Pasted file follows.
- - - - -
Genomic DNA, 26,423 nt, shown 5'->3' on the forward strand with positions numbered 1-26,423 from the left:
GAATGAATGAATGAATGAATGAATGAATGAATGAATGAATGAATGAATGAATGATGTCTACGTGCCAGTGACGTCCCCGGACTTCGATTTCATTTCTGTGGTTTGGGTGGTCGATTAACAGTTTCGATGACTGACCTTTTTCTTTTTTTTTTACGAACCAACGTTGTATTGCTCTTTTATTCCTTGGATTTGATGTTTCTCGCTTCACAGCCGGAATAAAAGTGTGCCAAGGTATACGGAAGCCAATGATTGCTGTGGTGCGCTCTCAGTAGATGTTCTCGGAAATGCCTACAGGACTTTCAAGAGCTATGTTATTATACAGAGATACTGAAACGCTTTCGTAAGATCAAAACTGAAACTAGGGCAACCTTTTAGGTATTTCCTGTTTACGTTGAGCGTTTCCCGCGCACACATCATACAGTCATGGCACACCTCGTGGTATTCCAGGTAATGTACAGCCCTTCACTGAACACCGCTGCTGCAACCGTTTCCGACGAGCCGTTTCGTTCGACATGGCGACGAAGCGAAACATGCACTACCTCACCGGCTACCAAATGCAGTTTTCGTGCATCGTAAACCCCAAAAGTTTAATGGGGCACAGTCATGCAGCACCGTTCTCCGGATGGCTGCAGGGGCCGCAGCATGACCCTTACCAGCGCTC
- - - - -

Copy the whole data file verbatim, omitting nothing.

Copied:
Genomic DNA, 26,423 nt, shown 5'->3' on the forward strand with positions numbered 1-26,423 from the left:
GAATGAATGAATGAATGAATGAATGAATGAATGAATGAATGAATGAATGAATGATGTCTACGTGCCAGTGACGTCCCCGGACTTCGATTTCATTTCTGTGGTTTGGGTGGTCGATTAACAGTTTCGATGACTGACCTTTTTCTTTTTTTTTTACGAACCAACGTTGTATTGCTCTTTTATTCCTTGGATTTGATGTTTCTCGCTTCACAGCCGGAATAAAAGTGTGCCAAGGTATACGGAAGCCAATGATTGCTGTGGTGCGCTCTCAGTAGATGTTCTCGGAAATGCCTACAGGACTTTCAAGAGCTATGTTATTATACAGAGATACTGAAACGCTTTCGTAAGATCAAAACTGAAACTAGGGCAACCTTTTAGGTATTTCCTGTTTACGTTGAGCGTTTCCCGCGCACACATCATACAGTCATGGCACACCTCGTGGTATTCCAGGTAATGTACAGCCCTTCACTGAACACCGCTGCTGCAACCGTTTCCGACGAGCCGTTTCGTTCGACATGGCGACGAAGCGAAACATGCACTACCTCACCGGCTACCAAATGCAGTTTTCGTGCATCGTAAACCCCAAAAGTTTAATGGGGCACAGTCATGCAGCACCGTTCTCCGGATGGCTGCAGGGGCCGCAGCATGACCCTTACCAGCGCTC